Ellen Dyverfeldt Personal Trainer and Triathlete
Ellen grew up in Sweden close to the Arctic circle and has been into sport her whole life. She talks to Sundried about life as a long distance triathlete as well as being a personal trainer.
Please tell us about sporting events you have taken part in or have coming up.
I started off in triathlon in 2015, taking a 7th place finish in an Olympic distance event, after which I signed up for Ironman 70.3 Mallorca in 2016 taking 13th place in my age group. My best performance to date is the Sussex middle distance triathlon where I got 2nd overall female.
In 2017 I got 3rd in my age group during the Owler British Championships then another 13th place in my age group at Ironman 70.3 Weymouth. This year the goal is to finish Ironman Wales.
Tell us about your journey to fitness? Where did it all start?
I have always done sport. I grew up doing activities such as cross country skiing and hiking. Dance was my main activity which I started at age 4. At 16 I got into a dance program in Sweden which lasted 3 years. After graduating form there I went onto study at Salzburg Experimental Academy of Contemporary Dance for 4 years. I got interested in fitness and strength training when I was getting injured from dancing. I wanted to find a way to keep some level of fitness and maintain the strength in the specific muscles you use when dancing. Nowadays I call it sport specific training.
What are your training goals now?
My main training goals are to get faster in the three triathlon disciplines (swim, bike and run.) At the same time staying injury-free and and conditioning my body to cope with the training volume. This year my main goal is to finish Ironman Wales.
Tell us one unusual fact we wouldn’t know about you:
I grew up in my parents house 10km south of the Arctic circle.
What advice do you wish you'd been given when you first started out?
It sounds counter-intuitive but it would be to not take it so seriously.
Do you follow a specific nutrition plan? If so, what/when do you eat?
No, I don't follow a specific nutrition plan; I eat to fuel my training. Since it involves a lot of cardio, I need the energy, especially in spring and summer when my sessions are longer. I eat clean food and plan my meals so they fit in with my day, especially around the runs since I have a hard time running right after a meal.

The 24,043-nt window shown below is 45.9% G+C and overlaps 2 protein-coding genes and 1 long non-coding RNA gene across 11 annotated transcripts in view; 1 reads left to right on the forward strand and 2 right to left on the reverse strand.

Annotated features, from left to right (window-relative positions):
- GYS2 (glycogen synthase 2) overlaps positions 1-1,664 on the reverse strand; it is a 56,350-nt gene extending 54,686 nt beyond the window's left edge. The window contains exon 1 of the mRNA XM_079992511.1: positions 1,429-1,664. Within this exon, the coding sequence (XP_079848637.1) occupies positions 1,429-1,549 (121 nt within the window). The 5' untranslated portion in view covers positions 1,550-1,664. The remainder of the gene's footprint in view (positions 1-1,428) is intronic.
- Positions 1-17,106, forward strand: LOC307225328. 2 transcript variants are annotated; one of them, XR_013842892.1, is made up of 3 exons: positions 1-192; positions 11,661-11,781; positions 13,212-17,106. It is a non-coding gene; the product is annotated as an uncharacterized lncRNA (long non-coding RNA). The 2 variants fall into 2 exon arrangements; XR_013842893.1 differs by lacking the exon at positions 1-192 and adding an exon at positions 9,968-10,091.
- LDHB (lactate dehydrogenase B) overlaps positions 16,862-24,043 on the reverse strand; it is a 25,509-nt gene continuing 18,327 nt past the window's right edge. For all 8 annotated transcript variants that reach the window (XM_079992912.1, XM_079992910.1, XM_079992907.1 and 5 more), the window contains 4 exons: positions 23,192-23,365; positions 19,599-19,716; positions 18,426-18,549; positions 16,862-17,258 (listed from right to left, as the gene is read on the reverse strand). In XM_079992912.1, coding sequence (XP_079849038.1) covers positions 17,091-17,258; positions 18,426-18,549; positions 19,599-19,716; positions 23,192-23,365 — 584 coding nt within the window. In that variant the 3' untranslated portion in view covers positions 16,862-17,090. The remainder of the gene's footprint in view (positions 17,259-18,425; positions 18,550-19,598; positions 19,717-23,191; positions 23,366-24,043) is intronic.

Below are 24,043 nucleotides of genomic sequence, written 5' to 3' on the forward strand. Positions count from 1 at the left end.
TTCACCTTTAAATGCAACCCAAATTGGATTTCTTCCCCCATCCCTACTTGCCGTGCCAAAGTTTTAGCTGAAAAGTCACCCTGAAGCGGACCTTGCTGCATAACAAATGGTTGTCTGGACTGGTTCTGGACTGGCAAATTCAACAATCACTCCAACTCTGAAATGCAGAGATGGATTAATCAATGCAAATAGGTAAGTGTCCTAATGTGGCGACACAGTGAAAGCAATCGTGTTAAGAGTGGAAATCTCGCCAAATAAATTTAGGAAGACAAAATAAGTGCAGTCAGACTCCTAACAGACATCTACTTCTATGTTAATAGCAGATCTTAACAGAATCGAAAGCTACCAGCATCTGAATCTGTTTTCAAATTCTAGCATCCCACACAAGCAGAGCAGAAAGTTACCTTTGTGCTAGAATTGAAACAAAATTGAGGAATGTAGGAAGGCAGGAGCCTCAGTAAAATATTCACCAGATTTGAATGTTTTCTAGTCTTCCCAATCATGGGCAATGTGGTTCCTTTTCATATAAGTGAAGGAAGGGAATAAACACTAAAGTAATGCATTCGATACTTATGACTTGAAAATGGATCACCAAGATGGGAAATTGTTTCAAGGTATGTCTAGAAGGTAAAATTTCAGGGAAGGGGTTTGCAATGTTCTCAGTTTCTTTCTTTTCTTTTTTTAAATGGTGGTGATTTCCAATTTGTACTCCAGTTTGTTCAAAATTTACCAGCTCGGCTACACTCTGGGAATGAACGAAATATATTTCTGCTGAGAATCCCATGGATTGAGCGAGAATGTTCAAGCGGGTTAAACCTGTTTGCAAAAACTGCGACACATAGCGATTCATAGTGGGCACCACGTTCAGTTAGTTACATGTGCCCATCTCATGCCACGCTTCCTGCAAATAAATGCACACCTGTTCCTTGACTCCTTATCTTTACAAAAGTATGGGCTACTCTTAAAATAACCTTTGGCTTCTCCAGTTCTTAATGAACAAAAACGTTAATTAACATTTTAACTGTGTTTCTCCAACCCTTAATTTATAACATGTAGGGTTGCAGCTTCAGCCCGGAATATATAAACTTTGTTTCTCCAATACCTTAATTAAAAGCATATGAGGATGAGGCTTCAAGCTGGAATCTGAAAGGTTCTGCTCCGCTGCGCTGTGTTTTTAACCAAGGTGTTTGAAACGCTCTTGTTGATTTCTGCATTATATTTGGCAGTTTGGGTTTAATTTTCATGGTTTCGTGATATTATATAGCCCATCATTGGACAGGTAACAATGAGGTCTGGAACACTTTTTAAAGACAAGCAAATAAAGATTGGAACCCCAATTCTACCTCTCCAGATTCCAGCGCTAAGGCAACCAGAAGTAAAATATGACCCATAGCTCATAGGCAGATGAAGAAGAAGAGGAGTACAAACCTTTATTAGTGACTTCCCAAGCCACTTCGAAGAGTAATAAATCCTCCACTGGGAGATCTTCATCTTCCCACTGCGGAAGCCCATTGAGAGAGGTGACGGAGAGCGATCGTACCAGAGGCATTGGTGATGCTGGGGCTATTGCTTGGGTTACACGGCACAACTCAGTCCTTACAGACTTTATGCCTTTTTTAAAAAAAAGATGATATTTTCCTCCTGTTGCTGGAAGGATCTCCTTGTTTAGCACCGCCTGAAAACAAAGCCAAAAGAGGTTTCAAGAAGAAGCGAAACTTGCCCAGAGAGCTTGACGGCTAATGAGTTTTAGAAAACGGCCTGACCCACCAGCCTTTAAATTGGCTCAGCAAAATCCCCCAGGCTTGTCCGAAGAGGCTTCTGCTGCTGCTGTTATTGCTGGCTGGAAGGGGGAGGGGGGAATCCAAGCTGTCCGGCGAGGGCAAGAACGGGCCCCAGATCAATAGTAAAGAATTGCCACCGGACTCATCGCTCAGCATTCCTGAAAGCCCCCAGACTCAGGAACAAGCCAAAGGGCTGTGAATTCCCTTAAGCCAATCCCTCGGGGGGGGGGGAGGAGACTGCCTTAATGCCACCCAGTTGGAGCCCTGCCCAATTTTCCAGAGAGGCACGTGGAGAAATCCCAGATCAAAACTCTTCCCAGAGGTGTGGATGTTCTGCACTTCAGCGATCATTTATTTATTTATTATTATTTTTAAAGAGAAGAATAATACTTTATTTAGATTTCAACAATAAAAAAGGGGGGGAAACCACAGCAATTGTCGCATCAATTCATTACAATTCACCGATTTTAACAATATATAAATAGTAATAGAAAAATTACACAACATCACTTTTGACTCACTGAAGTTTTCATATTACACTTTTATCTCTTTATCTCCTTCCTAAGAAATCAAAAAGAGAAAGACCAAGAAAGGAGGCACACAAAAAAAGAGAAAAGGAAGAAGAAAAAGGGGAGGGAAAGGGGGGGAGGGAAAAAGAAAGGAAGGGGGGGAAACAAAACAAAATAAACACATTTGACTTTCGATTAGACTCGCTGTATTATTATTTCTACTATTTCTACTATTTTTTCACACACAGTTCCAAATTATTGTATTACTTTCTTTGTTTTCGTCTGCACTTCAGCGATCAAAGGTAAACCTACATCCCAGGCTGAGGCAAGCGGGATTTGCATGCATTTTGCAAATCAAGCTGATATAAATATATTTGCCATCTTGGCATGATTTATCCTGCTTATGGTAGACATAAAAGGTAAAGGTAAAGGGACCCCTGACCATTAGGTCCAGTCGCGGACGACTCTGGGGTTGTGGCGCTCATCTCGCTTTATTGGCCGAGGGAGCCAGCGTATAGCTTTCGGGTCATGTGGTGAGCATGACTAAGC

What do you do to keep your clients motivated? Do you have any top tips to keep motivated?
I always try to keep it fun. I often say to my clients that if you want something long-lasting you need to want to do it.
Talk us through your training regime.
I do 3-4 bike rides each week, one being a long ride of up to 4 hours and the shorter ones being 1 hour with high intensity work.
I run 20-40 miles a week depending on where I am in the year and if I have any injuries that need attending.
I do 1-2 swims a week sitting around 2.5k to 4k and then possibly the most important session strength and mobility sessions which I do 2-3 times a week.
Not all my sessions are max efforts; some are there to build stamina and condition the body and they are done at an easy pace.
How do you keep your fitness knowledge up to date?
I read, watch Youtube videos, go on courses and speak to other trainers, all of which can be a great way to update my knowledge.
What are your top 3 trainer tips?
- Do something you like.
- Consistency is key.
- Form/technique is everything.
If you could only eat one thing for the rest of your life, what would it be?
That's a really hard question but it would have to be my grandma's cinnamon buns!
Why work with Sundried?
I am obsessed with good quality and Sundried delivers exceptionally well on that front.
Favourite fitness quote:
This is one which comes from cycling and is a bit harsh but so true for any sport/ activity:
"You can have all the heart in the world but if you don't have the legs..."